Exit Andrea Leadsom: should she have kept mum?

If you have to be a mother to lead a country, the playing field might as well be razed

  Andrea Leadsom  after she withdrew from the race to be the next leader of the Conservative Party and British prime minister  on Monday. Photograph:  Carl Court/Getty Images

Andrea Leadsom after she withdrew from the race to be the next leader of the Conservative Party and British prime minister on Monday. Photograph: Carl Court/Getty Images

 

Is being a mother the most important qualification for a leader? What about the leader of a country? Could being a mother make you better at it?

Mother of three and erstwhile contender to be the next de-facto British prime minister, Andrea Leadsom seemed to think it would.

“I feel that being a mum means you have a real stake in the future of our country, a tangible stake,” she told the Times newspaper at the weekend before she quit the race for the Tory leadership.

This unleashed the dogs of mammy war and almost distracted the great British electorate – yes the one that decided to Brexit – from the fact that Angela Eagle (no kids) is going head to head with Jeremy Corbyn (three kids) for the Labour leadership.

Corbyn is, of course, a dad, so is David Cameron. So is Tony Blair, Enda Kenny, Vladimir Putin, Barack Obama; the list could go on. We wonder if those men put being a father at the top of the old CV? Perhaps they should. It might bag them Leadsom’s vote. After all, she loves a family guy.

Leadsom said she was pressed into making the comparison between herself and the other Tory leadership contender, Theresa May, who has no children, by a journalist on the London Times. She has since apologised. “I was pressed to say how my children had formed my views. I didn’t want it to be used as an issue. Having children has no bearing on the ability to be PM. I deeply regret that anyone has got the impression that I think otherwise.”

She has now, of course, resigned from the Conservative leadership race. So that’s that then. Issues of motherhood have surely been kicked out of the park? They would have if the British media hadn’t smelled blood. Well, what were you expecting letting two women have a crack at the top job? Blood comes naturally with an all-female terrain. Deal with it.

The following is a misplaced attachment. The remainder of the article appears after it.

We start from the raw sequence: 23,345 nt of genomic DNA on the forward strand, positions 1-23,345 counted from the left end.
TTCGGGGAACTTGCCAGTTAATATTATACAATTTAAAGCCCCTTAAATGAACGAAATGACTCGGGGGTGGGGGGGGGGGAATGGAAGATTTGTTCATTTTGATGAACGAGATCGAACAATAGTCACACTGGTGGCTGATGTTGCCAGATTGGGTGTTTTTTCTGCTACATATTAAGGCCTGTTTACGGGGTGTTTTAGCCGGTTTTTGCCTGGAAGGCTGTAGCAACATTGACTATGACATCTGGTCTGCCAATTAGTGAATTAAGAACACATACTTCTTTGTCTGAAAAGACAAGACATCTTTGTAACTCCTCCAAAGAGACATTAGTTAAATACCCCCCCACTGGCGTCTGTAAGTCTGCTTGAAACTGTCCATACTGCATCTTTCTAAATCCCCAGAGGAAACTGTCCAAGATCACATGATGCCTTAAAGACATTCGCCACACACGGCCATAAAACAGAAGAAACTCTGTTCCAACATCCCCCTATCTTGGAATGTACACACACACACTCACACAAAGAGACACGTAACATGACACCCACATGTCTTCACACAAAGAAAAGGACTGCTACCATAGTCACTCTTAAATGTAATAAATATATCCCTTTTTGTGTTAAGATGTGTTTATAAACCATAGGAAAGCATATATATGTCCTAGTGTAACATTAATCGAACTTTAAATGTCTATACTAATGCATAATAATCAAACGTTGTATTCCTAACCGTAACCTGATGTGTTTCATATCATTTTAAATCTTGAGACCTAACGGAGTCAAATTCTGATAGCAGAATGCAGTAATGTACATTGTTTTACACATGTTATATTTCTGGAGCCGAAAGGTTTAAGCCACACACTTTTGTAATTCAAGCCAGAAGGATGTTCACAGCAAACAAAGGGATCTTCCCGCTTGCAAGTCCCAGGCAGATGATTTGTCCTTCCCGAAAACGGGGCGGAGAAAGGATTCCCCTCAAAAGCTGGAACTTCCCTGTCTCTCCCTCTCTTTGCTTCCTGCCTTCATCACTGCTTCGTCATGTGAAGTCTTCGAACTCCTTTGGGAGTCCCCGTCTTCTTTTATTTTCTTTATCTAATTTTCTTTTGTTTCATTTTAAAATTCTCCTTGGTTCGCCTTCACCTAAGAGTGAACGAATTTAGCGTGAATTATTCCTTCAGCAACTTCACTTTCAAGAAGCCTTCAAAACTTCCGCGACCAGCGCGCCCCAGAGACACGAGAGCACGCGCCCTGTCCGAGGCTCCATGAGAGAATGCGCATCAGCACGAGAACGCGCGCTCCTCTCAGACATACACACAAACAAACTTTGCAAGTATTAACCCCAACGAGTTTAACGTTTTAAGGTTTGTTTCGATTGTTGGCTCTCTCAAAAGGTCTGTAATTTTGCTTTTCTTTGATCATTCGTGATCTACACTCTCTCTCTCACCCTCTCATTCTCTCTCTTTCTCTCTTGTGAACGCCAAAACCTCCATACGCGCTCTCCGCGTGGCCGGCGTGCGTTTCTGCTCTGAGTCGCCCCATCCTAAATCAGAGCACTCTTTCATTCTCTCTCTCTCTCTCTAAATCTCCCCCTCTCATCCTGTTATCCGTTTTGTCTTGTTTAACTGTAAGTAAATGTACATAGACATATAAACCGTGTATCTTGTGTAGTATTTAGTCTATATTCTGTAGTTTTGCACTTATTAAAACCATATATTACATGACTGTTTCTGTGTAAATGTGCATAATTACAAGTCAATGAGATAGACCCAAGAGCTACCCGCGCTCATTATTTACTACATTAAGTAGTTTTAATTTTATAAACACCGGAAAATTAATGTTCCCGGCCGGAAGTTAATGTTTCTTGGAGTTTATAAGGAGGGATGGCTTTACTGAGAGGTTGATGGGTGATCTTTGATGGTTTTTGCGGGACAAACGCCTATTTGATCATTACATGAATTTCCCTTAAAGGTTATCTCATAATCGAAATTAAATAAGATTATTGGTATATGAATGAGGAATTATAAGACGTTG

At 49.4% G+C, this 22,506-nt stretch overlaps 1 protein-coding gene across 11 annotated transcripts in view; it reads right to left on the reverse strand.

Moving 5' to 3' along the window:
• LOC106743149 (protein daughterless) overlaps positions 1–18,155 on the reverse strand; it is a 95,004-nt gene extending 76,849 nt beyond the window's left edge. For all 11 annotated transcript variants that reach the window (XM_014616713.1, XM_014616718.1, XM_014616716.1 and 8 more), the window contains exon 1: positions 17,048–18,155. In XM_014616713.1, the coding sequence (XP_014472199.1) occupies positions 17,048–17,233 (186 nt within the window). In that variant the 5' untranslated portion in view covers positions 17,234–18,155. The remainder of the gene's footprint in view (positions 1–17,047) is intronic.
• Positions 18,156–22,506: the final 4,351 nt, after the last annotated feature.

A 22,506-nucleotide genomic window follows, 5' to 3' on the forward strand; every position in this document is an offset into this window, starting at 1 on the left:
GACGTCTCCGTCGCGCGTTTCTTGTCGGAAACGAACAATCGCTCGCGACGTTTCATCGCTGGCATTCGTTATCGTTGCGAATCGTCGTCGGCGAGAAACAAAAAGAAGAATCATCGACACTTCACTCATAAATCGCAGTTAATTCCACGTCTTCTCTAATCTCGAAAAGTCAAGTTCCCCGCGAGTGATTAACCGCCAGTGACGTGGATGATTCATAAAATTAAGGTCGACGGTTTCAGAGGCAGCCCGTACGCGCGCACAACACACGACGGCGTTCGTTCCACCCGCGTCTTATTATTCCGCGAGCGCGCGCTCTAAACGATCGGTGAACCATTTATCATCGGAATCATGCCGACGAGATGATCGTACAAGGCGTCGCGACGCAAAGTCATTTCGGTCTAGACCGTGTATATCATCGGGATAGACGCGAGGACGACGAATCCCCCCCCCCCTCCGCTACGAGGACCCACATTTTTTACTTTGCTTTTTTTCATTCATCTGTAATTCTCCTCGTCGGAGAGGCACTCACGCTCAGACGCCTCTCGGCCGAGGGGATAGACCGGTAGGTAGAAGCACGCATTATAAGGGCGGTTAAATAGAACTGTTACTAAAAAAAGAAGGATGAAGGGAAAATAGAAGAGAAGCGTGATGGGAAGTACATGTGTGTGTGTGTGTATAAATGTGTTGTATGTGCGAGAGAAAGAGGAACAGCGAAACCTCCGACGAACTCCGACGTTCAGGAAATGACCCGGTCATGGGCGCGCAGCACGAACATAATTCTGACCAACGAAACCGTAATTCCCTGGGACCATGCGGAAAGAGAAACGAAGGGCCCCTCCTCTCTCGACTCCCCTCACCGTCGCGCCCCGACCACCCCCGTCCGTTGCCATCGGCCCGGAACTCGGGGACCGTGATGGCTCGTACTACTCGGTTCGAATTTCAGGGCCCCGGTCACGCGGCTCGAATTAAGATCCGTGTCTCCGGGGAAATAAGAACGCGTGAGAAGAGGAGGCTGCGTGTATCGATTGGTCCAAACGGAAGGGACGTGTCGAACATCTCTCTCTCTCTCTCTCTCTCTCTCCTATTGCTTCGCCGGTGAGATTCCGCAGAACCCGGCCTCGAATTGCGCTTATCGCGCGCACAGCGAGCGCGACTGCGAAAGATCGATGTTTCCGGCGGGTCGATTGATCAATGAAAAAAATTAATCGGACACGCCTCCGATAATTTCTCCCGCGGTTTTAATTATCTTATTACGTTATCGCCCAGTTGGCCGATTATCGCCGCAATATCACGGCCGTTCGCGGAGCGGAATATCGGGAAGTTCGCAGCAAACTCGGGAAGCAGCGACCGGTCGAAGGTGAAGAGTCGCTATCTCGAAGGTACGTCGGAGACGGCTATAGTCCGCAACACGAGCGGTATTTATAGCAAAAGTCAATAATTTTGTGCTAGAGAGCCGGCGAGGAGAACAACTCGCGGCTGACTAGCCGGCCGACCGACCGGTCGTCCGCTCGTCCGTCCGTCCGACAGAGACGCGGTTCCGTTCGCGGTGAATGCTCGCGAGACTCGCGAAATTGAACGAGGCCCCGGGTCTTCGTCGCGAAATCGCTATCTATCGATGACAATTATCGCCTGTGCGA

Media organisations seeking comment, and pollsters seeking prediction, can’t seem to let an issue lie until they have sought a few inches from the Mumsnetters, the women who lap up the comment threads on the “UK’s most popular parenting network”.

Look, we’ve all been there. No one is judging here – well, maybe Leadsom was.

Becoming a mother makes you ridiculously judgmental of other less-perfect children and their far-less perfect mothers. Mumsnet will help you scratch that itch. It will also give you advice on how to scratch a myriad of other more fungal itches. (Log on to find out more.)

Alternatively, open a bag of crisps, prop the baby up on the sofa and turn the telly up to 11.

When you’ve finished wallowing in the loveliness, but utter boringness, that baby has brought, you might examine how on earth being a mother will help you govern a country.

Yes, you are used to cleaning up shit. That might come in handy at Cabinet.

Yes, you are used to ignoring tantrums in public areas. Always good at conference time.

Yes, you spend every mealtime mediating between truculent teenagers. Yes, that might come in handy in the Department of Foreign Affairs.

Give all mothers a minute with Alastair Campbell and we can spin you a tale of the unique qualities that motherhood brings to the table of national leadership. Alternatively, just give us a minute in bed. No, not with Alastair Campbell.

If you have to be a mother to lead a country, the playing field might as well be razed, because last time I looked, few women have got to combine leading their country with being a mother.

Margaret Thatcher was a mother. Indira Gandhi was a mother. Golda Meir was a mother. They were exceptions, but they proved a rule that not even Alastair Campbell could spin.

Motherhood is not benign. Motherhood is definitely not benevolent. Motherhood is not the be all and end all. It is just one thing women do among many.

The Leadsom issue may have given motherhood artificial status at this juncture. A cruel twist in a cruel game. All the populace is seeking is a level playing field where vaginas and what might or might not emerge from them is utterly irrelevant.

The nation state is in a period of transition, so just breathe deeply. No one ever said giving birth would be pain free.

It certainly hasn’t been for Leadsom.

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